Mammoet launches wind turbine cranes
By Alex Dahm29 June 2017
Leading international heavy lifting and transport specialist Mammoet has revealed a new approach to the vital lifting element of wind turbine erection and maintenance.
As a different method with the potential to shake up the industry it heralds a whole new era Mammoet said. The innovation will eliminate the current physical boundaries of turbines and make wind turbine construction and maintenance safer and more efficient, claimed Mammoet.
A pair of new cranes are the basis for this revolution. Both the WTM 100 and WTA 250 use the tower of the wind turbine for support. They will allow components to be both lifted and lowered to and from greater height than current methods, Mammoet said. The new Mammoet system is designed to allow turbine manufacturers to build larger and taller turbines that generate more power.
To improve the efficiency and economic viability of wind energy turbine manufacturers want to make larger and taller turbines, going beyond the capabilities of existing cranes. Mammoet’s solution is a crane for wind turbine assembly and one for wind turbine maintenance. The WTA 250 is for assembling turbines and has a capacity of 250 tonnes. It is under development with engineering company MECAL.
On the WTA 250 a guide rail running along the bottom turbine section allows the crane to lift the next tower section using the turbine’s tower as support. With the next section installed a guide rail is mounted on that and the crane then pushes itself up along the rail. It is a sequence repeated for all remaining sections. On completion the guide rail can be removed and used on another tower or it can be left in place to allow maintenance in future.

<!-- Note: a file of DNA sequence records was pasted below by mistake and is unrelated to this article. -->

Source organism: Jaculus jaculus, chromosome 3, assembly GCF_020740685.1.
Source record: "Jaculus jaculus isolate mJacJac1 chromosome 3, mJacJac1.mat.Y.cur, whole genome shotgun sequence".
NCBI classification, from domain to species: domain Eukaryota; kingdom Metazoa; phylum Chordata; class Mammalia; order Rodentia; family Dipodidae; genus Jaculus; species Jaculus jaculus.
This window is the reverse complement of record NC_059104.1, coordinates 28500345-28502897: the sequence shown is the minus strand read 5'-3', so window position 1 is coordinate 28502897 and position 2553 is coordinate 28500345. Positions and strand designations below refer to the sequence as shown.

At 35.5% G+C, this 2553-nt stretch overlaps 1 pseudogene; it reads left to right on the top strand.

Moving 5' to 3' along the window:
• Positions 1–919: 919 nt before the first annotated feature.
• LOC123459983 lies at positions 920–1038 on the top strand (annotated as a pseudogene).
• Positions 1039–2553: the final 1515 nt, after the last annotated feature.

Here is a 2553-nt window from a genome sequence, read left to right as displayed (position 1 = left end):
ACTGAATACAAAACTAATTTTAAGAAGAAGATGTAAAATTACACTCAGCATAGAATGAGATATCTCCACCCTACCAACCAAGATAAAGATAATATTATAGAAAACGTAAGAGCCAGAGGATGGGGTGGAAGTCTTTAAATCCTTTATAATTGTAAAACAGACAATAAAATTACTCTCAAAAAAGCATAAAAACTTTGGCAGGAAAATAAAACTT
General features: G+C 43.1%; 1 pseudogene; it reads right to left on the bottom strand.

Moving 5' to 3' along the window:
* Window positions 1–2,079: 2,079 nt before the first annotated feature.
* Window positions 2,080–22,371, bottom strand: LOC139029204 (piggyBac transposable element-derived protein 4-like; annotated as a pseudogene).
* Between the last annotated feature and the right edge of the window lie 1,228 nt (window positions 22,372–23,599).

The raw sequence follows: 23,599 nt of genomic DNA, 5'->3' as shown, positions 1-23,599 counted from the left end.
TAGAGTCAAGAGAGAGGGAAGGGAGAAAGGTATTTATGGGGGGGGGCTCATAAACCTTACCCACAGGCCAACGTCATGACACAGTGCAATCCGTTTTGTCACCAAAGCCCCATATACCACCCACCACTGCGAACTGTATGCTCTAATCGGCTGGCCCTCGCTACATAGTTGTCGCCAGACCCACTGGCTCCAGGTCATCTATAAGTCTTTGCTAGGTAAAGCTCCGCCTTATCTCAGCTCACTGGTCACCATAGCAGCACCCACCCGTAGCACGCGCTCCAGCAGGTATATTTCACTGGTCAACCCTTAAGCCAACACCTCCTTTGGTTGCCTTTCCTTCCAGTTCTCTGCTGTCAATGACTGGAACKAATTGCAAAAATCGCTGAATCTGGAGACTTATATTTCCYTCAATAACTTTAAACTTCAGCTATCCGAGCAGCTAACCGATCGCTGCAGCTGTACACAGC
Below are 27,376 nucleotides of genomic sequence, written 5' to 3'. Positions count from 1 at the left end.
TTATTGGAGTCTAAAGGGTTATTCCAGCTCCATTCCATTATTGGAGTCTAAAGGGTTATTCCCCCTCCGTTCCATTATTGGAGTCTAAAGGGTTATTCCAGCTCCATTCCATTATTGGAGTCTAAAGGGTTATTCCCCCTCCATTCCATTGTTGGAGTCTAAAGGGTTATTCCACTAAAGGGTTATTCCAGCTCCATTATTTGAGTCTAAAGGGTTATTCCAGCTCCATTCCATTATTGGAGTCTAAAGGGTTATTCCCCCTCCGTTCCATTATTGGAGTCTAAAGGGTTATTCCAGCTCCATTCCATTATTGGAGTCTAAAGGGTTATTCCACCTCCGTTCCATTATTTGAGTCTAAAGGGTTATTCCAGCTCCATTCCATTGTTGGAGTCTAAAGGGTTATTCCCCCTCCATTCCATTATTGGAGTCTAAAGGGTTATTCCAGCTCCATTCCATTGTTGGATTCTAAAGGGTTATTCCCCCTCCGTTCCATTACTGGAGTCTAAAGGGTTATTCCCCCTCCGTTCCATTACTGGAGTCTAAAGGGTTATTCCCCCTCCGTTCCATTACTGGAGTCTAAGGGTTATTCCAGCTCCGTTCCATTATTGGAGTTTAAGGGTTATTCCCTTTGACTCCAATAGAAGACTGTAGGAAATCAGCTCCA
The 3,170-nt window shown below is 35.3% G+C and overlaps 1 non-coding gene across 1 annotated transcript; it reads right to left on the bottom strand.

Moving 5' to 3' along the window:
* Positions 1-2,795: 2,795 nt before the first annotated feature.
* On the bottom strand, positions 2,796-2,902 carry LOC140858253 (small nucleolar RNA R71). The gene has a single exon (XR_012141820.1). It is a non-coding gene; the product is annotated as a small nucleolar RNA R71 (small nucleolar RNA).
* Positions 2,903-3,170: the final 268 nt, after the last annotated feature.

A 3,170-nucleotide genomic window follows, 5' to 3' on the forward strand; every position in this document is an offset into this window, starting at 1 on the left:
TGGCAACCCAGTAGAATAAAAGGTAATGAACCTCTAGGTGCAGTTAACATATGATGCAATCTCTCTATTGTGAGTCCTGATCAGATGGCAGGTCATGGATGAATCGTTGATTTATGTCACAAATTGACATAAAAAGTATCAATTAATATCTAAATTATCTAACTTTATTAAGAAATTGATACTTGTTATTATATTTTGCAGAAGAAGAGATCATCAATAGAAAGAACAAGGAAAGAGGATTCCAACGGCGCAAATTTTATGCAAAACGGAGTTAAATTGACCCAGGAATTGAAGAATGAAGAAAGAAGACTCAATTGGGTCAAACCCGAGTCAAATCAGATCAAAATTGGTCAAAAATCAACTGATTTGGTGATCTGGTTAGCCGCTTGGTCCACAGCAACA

The 100 tonne capacity Wind Turbine Maintenance Crane WTM 100 operates in a similar way to its bigger brother. It uses a pair of pre-installed hoisting eyes to pull itself and the load up the turbine tower using it for support. Claws that wrap around the tower are designed to keep the crane steady. In some cases the WTM can be used on existing turbines.
Commenting on the new cranes, Wessel Helmens, Mammoet innovations director, said, “Both cranes are compact – the WTM can easily fit into two standard-sized containers - and the WTA only needs two transport trailers to be moved on site. This makes them easy to mobilise and relocate, and much more efficient than conventional alternatives.”
Helmens continued, “More importantly, both cranes eliminate the height restrictions for turbines and render both the assembly and replacement process faster and more cost-effective.”
A further benefit is that the crane has no footprint and therefore requires no prepared ground, base or reinforcement. In addition, “The tower-based design also puts the crane and the operator closer to the work area, rendering assembly and maintenance both safer and easier,” Helmens said.